antioxidant activity, cholesterol levels, glycaemic control, Morinda citrifolia L, noni.

Introduction
Noni is the common name for Morinda citrifolia L. It’s fruit has a long history of use as a food and the noni fruit juice (NJ) is in high demand as an alternative medicine for different kinds of illnesses including diabetes and atherosclerosis. Noni was one of the herbal remedies used to maintain overall good health. Although NJ is being traditionally used for several ailments, scientific evidence supporting the nutritional and medicinal values of NJ in humans is limited (1). Except for a survey report (1), published data on the anti diabetic value of NJ in humans is lacking. Inhibition of the enzyme involved in cholesterol synthesis by NJ has been reported (2), but no published data substantiating the lipid lowering effects of NJ is available. It was hypothesized that noni juice may protect individuals from free oxygen radicals (1) and this view was supported by it’s chemical analysis (3). This study was conducted to investigate the beneficial effects of NJ on glycaemic control, plasma lipid profile, and endogenous antioxidant activity and its safety in diabetic patients.

Material and Methods

This randomized, placebo-controlled, double-blind study enrolled 34 adult patients of type 2 diabetes mellitus with their informed consent. Patients of either gender who did not consume any herbal product /vitamin preparations and who demonstrated stable glycemic control, both for the previous six months, were screened for *normal haematological, liver and renal function test (LFT& RFT), serum potassium and electrocardiogram readings. The subjects who were successful in the screening, underwent clinical examination and venous blood was collected for the measurement of efficacy parameters like- fasting blood glucose (FBS) and lipid profile (LP), two hour postprandial blood glucose (PPBS), serum fructosamine(FA) (4),(5),erythrocyte levels of principal chain-breaking antioxidant enzyme erythrocyte super oxide dismutase (SOD) (6),(7) and antioxidant scavenger like whole blood reduced glutathione (GSH)(8). Then, the participants were randomly allocated into two groups, either to receive NJ or to the group to receive placebo. Group allocation was done by the block-randomization technique (first five blocks with block size six and four in the last block) by a person who was not a part of the investigators’ team. The subjects were asked to drink 15ml of either of the liquid preparations on an empty stomach half an hr before breakfast, and 15ml half an hr before dinner, sipping slowly, making sure that the liquid mixed with the saliva. The subjects were then advised to drink lot of water throughout the day. On day 22, after clinical examination, the laboratory efficacy measures were repeated. Mean changes in the pre- and post study efficacy parameters were estimated in each group and were compared between the groups by applying the statistical test repeated measures ANOVA. P<0.05 was considered to be statistically significant.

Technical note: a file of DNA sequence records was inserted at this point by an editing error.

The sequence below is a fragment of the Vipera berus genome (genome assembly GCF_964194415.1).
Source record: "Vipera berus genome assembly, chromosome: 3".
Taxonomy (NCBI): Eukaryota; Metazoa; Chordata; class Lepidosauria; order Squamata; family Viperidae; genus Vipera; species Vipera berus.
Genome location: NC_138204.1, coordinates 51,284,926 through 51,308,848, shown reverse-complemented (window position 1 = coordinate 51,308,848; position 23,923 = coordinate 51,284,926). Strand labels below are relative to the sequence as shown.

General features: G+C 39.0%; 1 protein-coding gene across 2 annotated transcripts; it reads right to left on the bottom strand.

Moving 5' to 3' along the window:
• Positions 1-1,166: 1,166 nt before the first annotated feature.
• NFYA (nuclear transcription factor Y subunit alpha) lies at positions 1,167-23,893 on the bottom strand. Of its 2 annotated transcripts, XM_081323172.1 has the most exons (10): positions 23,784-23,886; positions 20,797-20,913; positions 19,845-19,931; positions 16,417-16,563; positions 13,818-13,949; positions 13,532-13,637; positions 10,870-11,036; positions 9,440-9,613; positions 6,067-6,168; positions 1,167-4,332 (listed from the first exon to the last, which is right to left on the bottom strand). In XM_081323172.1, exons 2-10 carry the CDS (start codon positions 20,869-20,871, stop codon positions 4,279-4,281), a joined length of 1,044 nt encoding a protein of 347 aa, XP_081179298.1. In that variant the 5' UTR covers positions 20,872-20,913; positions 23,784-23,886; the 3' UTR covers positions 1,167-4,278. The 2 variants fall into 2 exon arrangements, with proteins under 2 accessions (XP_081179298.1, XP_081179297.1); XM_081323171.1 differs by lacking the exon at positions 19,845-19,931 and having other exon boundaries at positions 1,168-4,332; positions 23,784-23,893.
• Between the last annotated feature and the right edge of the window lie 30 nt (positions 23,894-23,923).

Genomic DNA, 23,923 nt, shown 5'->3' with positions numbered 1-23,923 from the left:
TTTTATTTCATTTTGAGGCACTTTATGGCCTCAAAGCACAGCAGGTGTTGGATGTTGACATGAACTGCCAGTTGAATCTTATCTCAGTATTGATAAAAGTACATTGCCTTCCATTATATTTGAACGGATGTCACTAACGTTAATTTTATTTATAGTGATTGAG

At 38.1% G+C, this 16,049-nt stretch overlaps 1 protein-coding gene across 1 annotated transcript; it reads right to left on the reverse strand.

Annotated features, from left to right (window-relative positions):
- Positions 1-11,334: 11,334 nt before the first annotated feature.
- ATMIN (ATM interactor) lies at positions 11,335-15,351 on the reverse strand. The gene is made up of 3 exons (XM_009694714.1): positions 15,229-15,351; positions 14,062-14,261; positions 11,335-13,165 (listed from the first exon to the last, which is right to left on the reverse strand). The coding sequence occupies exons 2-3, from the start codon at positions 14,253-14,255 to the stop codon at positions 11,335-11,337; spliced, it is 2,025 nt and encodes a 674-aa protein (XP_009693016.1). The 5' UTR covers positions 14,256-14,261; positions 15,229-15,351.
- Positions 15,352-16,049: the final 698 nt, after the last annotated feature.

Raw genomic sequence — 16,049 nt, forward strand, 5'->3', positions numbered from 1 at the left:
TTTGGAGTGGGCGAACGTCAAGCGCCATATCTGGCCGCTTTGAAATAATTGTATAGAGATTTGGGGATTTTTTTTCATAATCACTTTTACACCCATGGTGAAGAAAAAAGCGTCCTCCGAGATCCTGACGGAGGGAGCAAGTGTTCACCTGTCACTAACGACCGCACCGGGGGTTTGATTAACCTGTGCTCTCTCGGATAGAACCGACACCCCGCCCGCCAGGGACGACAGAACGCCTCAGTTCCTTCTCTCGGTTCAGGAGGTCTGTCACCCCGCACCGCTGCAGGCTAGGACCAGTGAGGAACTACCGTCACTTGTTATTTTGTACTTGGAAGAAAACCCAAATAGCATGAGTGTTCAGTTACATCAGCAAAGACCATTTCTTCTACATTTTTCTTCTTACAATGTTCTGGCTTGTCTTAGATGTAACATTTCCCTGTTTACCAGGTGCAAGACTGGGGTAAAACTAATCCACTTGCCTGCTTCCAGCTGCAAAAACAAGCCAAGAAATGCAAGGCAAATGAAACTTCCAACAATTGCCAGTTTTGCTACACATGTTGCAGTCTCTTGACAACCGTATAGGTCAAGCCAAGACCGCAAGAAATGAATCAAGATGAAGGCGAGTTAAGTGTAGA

The safety of NJ consumption was assessed by looking for any *abnormalities in haematological, LFT, RFT, serum potassium and electrocardiogram readings on day 22 and through the reporting of adverse events. The subjects were asked to continue with the regular medications and the need for a change in any drug or change in the dose of existing drugs was the withdrawal criteria. A commercial preparation marketed as “food supplement” that contained a concentrate of the fruit of Indian Noni was used in the study. The placebo looked like NJ and was dispensed in similar bottles as NJ. Patient compliance to study products was confirmed by collecting the empty bottles on day 22. LFT, RFT, and efficacy measures like FBS, PPBS and LP were estimated using an auto analyzer and the remaining biochemical efficacy measures were estimated manually by using a spectrophotometer (4),(5),(6),(7),(8). The institutional ethics committee had approved this study.

*Abnormal values of safety measures were defined as: Haematological- Haemoglobin <12g/dl (men) and<10g/dl (women), total WBC count beyond 4,000 -11,000 cells/mm3, platelet count <1,00,000 cells/mm3; LFT- AST and ALT >2 X ULN (range 0-40 u/l), total bilirubin 1.5 X ULN (range 0.3-1.0mg/dl); RFT- urea 1.5 X ULN (range10-40mg/dl); creatinine >1.4mg/dl; and serum potassium beyond 3.5-5.0 mM.